This recipe is from The Mediterranean Pantry. Author Aglaia Kremezi writes, “Baked tomatoes, onions, peppers and garlic are the base for the classic Spanish Romesco sauce in which all of the ingredients are baked in the oven instead of being cooked on top of the stove. After I saw the chef and owner of the elegant restaurant Flora in Barcelona prepare this incredibly rich sauce for the first time, I immediately changed the way I make tomato sauce.”
Kremezi emphasizes that you don’t need to prepare a special ethnic dish to make use of Romesco sauce. She adds it to soups, tosses it with cooked pasta and even recommends using it on pizzas.
Makes about 2 cups
1 large onion, unpeeled and halved
Olive oil, to coat the vegetables
1 whole garlic head
2 green bell peppers
1 fresh hot pepper, or more to taste
5 or 6 large red tomatoes (about 1.4 kg or 3 pounds)
Preheat the oven to 230ºC (450ºF). Rub the onion halves with olive oil, place in a pan and bake for 20 minutes.
Meanwhile, cut off the top of the garlic and drizzle with a little olive oil. Wash and dry all of the other vegetables and coat them with olive oil. Place in the pan with the half-baked onion and bake for 45 minutes or until the onion, garlic, peppers and tomatoes are soft. Remove peel from onion.
Press the garlic to extract the baked cloves. Pass all of the vegetables through a food mill fitted with the medium disk.
Add the roasted garlic to the mill and pass it through with the rest.
Place the pulp in a deep 30- x 23-cm (12- x 9-inch) baking pan, lower the oven temperature to 150ºC (300ºF) and bake the sauce for about 2 hours, stirring twice, until it gets very thick.
Let the sauce cool, then pack in jars, pressing well to avoid air pockets. Top with a thin film of olive oil and store in the refrigerator. It will keep for 3 to 4 weeks.
When you have French tomato sauce on hand, you can quickly turn sauteed chicken breasts into a savory entree.
Serve the chicken with sauteed quartered mushrooms or boiled broccoli or green beans, and with rice or pasta.
Boneless chicken breasts are often pounded so that they can be sauteed quickly and remain moist. Use a flat-surfaced meat pounder, and not one with ridges or pointed edges, which may tear the meat. Many butchers will pound the meat for you.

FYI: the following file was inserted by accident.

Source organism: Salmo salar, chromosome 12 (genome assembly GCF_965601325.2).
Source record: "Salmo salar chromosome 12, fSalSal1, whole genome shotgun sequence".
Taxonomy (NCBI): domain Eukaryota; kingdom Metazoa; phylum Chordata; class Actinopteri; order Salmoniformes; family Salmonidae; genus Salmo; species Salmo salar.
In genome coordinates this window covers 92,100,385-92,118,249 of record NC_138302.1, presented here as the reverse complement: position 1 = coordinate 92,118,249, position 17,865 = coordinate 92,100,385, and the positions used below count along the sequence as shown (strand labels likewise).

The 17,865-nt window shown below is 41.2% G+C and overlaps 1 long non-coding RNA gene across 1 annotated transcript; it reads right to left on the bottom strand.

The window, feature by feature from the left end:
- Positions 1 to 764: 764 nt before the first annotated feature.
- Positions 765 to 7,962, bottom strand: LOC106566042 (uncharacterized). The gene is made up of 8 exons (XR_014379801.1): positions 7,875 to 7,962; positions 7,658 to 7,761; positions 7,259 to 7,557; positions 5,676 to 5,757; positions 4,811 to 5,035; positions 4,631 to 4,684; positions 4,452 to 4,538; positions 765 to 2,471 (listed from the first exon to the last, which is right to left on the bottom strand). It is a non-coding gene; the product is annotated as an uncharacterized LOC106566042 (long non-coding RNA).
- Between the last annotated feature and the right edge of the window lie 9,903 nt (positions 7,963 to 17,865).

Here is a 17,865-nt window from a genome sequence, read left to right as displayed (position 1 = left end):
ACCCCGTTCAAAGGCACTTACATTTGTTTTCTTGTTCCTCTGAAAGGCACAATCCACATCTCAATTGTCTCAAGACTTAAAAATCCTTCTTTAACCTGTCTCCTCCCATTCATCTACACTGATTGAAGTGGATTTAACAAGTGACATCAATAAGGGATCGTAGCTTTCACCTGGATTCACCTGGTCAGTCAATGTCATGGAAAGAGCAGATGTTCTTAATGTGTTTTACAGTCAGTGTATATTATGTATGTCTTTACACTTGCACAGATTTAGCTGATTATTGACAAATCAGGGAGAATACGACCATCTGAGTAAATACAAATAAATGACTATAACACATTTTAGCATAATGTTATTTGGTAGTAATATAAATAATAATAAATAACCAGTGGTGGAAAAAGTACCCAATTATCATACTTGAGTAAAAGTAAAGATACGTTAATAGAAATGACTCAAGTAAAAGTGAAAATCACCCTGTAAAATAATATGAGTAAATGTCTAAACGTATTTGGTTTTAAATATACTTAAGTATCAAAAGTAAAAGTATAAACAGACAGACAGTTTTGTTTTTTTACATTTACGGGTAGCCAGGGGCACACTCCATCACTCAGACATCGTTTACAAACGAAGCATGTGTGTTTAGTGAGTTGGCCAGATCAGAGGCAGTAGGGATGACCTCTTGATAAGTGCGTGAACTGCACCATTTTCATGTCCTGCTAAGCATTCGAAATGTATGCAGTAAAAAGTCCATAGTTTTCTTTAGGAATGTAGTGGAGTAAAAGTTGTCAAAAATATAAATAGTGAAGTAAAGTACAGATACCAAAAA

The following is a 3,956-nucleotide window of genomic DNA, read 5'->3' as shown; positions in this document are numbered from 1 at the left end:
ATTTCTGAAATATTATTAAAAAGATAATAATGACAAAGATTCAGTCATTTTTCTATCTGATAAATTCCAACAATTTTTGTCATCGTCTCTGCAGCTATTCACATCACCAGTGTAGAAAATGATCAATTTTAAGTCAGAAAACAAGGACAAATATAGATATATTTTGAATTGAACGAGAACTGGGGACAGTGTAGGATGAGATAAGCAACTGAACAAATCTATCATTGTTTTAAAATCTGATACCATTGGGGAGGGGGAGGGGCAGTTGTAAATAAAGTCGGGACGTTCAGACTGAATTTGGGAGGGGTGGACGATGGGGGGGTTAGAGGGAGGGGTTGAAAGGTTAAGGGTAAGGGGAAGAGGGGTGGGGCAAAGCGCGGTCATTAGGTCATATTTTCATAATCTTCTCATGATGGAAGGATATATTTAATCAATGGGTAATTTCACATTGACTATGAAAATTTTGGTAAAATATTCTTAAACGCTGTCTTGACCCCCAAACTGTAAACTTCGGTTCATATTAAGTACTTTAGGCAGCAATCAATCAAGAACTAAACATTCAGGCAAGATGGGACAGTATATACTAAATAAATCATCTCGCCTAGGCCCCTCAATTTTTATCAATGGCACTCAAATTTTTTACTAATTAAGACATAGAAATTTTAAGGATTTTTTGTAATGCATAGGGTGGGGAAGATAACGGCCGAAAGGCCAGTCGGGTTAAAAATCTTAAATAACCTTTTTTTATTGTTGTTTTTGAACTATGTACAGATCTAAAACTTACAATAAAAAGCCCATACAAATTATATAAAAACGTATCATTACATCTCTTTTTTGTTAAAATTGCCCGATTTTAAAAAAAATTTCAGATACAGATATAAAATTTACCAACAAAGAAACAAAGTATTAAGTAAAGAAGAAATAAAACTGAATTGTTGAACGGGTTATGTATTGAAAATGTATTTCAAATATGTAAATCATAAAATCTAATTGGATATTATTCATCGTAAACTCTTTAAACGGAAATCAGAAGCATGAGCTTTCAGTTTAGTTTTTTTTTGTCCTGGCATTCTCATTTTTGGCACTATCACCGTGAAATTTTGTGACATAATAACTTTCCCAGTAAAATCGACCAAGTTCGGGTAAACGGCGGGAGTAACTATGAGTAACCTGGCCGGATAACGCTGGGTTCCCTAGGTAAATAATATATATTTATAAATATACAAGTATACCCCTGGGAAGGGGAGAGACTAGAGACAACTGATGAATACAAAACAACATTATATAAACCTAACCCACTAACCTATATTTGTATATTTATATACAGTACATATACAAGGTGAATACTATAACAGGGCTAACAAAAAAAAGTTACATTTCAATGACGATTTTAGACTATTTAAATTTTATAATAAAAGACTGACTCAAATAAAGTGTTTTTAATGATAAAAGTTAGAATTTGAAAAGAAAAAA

Makes 4 servings
4 boneless chicken breast halves, skinned (170 to 200 gr. or 6 to 7 ounces each)
1⁄4 cup flour
Salt and freshly ground pepper
3 to 4 Tbsp olive oil or vegetable oil
1⁄3 cup dry white wine
1 Tbsp. chopped fresh oregano or 1 tsp dried oregano
French Tomato Sauce (see recipe above)
Pinch of sugar (optional)
Trim chicken breast halves of fat, cartilage and tendons. Pound them one by one between two pieces of plastic wrap or waxed paper to a thickness of 6 mm (1⁄4 inch), using a flat meat pounder or rolling pin. Do not pound too forcefully or the meat may tear. Carefully peel off the wrap or paper.
Spread flour on a plate. Sprinkle chicken with salt and pepper on both sides. Lightly coat 2 chicken breasts with flour on both sides. Tap them to remove excess flour and arrange them side by side on a plate.
Heat oil in a heavy large frying pan over medium-high heat. Add coated chicken breasts. Saute until browned on the bottom, about 2 minutes. Using two wide spatulas, turn chicken over carefully. Saute second side until it is browned and chicken is tender when pierced with a small sharp knife, about 2 more minutes. Transfer chicken to an ovenproof platter, arrange pieces side by side and keep them warm in a low oven.
Repeat flouring and sauteing with remaining chicken. If fat in pan turns brown during sauteing, reduce heat to medium-low.
Discard fat from frying pan. Pour wine into pan, add oregano and bring to a boil, stirring and scraping to dissolve any brown bits in the pan.
Add tomato sauce to pan and simmer, stirring, until tomato sauce absorbs the wine, about 2 minutes. Taste; add salt and pepper if needed. If sauce is too acidic, add a pinch of sugar.
To serve, spoon a little sauce on each of 4 plates and spread it to coat bottom of plate. Set chicken breasts on top, letting sauce show.
Serve immediately; serve remaining sauce separately.